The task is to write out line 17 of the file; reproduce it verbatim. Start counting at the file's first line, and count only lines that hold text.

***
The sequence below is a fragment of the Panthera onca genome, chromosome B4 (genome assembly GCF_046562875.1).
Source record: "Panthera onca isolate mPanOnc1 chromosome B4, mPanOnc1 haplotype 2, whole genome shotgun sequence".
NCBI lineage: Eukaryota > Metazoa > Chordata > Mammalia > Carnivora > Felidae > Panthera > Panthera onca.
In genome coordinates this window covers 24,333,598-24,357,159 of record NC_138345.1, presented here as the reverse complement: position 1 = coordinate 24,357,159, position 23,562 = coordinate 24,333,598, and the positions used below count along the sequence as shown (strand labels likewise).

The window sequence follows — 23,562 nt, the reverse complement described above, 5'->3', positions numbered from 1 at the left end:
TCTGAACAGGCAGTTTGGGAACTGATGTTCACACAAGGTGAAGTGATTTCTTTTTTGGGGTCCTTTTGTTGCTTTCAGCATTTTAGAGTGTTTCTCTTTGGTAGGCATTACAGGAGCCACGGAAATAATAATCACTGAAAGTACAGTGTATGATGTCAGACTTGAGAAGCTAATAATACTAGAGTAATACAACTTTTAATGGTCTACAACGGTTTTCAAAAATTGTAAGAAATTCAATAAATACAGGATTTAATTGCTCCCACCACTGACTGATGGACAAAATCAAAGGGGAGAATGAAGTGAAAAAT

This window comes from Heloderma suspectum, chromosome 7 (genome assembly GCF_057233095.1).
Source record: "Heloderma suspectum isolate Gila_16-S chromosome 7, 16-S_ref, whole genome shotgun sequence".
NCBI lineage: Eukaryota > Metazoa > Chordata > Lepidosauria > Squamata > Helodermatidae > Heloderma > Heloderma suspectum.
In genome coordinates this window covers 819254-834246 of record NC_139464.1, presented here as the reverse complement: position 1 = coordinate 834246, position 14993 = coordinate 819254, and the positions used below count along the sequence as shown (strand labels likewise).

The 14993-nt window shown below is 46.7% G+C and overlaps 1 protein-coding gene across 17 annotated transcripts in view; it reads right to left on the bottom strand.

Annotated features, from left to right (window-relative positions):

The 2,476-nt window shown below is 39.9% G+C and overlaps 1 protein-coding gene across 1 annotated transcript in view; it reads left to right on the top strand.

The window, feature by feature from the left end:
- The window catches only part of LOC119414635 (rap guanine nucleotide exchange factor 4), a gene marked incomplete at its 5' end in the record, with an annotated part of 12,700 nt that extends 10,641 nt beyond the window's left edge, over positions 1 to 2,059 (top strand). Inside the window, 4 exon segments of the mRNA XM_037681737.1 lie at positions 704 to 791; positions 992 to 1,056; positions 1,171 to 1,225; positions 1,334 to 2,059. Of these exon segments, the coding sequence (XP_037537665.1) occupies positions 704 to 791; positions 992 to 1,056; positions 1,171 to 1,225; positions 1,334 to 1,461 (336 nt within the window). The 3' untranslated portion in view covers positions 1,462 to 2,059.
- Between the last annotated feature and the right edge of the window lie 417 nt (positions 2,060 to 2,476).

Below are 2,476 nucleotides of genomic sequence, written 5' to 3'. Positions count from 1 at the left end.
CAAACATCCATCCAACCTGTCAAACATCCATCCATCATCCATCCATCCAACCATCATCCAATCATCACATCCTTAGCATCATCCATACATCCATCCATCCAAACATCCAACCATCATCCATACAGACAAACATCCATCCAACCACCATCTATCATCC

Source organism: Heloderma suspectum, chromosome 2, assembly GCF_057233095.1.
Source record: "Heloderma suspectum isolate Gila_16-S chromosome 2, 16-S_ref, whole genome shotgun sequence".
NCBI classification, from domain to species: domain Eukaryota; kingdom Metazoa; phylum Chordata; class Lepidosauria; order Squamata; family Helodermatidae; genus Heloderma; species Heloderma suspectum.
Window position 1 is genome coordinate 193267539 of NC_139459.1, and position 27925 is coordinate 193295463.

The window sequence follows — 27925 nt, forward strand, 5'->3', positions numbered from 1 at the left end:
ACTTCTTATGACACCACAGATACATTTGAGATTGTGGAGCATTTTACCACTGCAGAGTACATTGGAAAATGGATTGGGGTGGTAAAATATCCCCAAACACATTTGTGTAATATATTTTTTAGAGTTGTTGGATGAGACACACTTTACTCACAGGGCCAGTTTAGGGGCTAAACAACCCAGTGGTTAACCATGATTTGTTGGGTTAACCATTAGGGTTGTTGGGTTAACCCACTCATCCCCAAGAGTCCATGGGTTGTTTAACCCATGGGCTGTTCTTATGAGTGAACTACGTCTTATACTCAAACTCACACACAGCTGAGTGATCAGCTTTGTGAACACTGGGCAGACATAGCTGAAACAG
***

Below are 2,476 nucleotides of genomic sequence, written 5' to 3'. Positions count from 1 at the left end.